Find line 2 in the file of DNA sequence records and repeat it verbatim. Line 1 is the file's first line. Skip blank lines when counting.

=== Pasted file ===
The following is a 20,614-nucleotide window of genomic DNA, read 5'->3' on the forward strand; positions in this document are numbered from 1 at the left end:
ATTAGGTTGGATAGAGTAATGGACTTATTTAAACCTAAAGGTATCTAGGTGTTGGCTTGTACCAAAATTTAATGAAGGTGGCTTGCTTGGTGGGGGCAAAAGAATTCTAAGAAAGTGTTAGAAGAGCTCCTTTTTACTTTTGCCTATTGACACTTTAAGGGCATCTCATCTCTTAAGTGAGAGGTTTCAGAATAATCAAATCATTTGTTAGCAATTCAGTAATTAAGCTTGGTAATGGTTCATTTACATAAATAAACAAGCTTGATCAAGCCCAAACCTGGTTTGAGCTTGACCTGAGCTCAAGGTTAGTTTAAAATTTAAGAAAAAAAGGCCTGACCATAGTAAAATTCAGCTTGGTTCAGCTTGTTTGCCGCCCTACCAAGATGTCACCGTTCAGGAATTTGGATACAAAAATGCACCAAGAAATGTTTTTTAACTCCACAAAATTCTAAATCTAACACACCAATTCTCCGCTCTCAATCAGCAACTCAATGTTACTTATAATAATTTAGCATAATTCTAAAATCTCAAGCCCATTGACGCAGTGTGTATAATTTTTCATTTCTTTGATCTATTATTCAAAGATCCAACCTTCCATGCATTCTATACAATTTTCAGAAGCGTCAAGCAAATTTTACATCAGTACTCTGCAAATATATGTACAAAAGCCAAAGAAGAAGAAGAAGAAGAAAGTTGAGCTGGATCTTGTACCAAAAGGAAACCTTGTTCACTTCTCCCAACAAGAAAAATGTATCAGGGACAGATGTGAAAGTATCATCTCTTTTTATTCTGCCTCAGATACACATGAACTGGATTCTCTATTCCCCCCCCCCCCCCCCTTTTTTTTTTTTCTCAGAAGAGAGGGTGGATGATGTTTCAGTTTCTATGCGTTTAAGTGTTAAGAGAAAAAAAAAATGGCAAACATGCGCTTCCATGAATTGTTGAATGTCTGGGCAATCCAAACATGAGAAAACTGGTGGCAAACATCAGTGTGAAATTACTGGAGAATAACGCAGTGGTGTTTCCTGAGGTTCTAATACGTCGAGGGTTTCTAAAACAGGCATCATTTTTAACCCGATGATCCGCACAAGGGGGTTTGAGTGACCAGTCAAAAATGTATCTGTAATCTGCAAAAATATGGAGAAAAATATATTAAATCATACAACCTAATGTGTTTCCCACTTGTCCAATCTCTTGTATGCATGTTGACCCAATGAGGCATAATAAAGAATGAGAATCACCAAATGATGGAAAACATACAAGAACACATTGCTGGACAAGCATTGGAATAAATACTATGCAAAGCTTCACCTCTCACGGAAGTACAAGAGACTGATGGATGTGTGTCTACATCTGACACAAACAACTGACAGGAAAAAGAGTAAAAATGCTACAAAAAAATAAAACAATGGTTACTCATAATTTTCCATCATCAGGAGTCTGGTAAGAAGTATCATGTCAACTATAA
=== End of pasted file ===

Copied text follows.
ATTAGGTTGGATAGAGTAATGGACTTATTTAAACCTAAAGGTATCTAGGTGTTGGCTTGTACCAAAATTTAATGAAGGTGGCTTGCTTGGTGGGGGCAAAAGAATTCTAAGAAAGTGTTAGAAGAGCTCCTTTTTACTTTTGCCTATTGACACTTTAAGGGCATCTCATCTCTTAAGTGAGAGGTTTCAGAATAATCAAATCATTTGTTAGCAATTCAGTAATTAAGCTTGGTAATGGTTCATTTACATAAATAAACAAGCTTGATCAAGCCCAAACCTGGTTTGAGCTTGACCTGAGCTCAAGGTTAGTTTAAAATTTAAGAAAAAAAGGCCTGACCATAGTAAAATTCAGCTTGGTTCAGCTTGTTTGCCGCCCTACCAAGATGTCACCGTTCAGGAATTTGGATACAAAAATGCACCAAGAAATGTTTTTTAACTCCACAAAATTCTAAATCTAACACACCAATTCTCCGCTCTCAATCAGCAACTCAATGTTACTTATAATAATTTAGCATAATTCTAAAATCTCAAGCCCATTGACGCAGTGTGTATAATTTTTCATTTCTTTGATCTATTATTCAAAGATCCAACCTTCCATGCATTCTATACAATTTTCAGAAGCGTCAAGCAAATTTTACATCAGTACTCTGCAAATATATGTACAAAAGCCAAAGAAGAAGAAGAAGAAGAAAGTTGAGCTGGATCTTGTACCAAAAGGAAACCTTGTTCACTTCTCCCAACAAGAAAAATGTATCAGGGACAGATGTGAAAGTATCATCTCTTTTTATTCTGCCTCAGATACACATGAACTGGATTCTCTATTCCCCCCCCCCCCCCCCTTTTTTTTTTTTCTCAGAAGAGAGGGTGGATGATGTTTCAGTTTCTATGCGTTTAAGTGTTAAGAGAAAAAAAAAATGGCAAACATGCGCTTCCATGAATTGTTGAATGTCTGGGCAATCCAAACATGAGAAAACTGGTGGCAAACATCAGTGTGAAATTACTGGAGAATAACGCAGTGGTGTTTCCTGAGGTTCTAATACGTCGAGGGTTTCTAAAACAGGCATCATTTTTAACCCGATGATCCGCACAAGGGGGTTTGAGTGACCAGTCAAAAATGTATCTGTAATCTGCAAAAATATGGAGAAAAATATATTAAATCATACAACCTAATGTGTTTCCCACTTGTCCAATCTCTTGTATGCATGTTGACCCAATGAGGCATAATAAAGAATGAGAATCACCAAATGATGGAAAACATACAAGAACACATTGCTGGACAAGCATTGGAATAAATACTATGCAAAGCTTCACCTCTCACGGAAGTACAAGAGACTGATGGATGTGTGTCTACATCTGACACAAACAACTGACAGGAAAAAGAGTAAAAATGCTACAAAAAAATAAAACAATGGTTACTCATAATTTTCCATCATCAGGAGTCTGGTAAGAAGTATCATGTCAACTATAA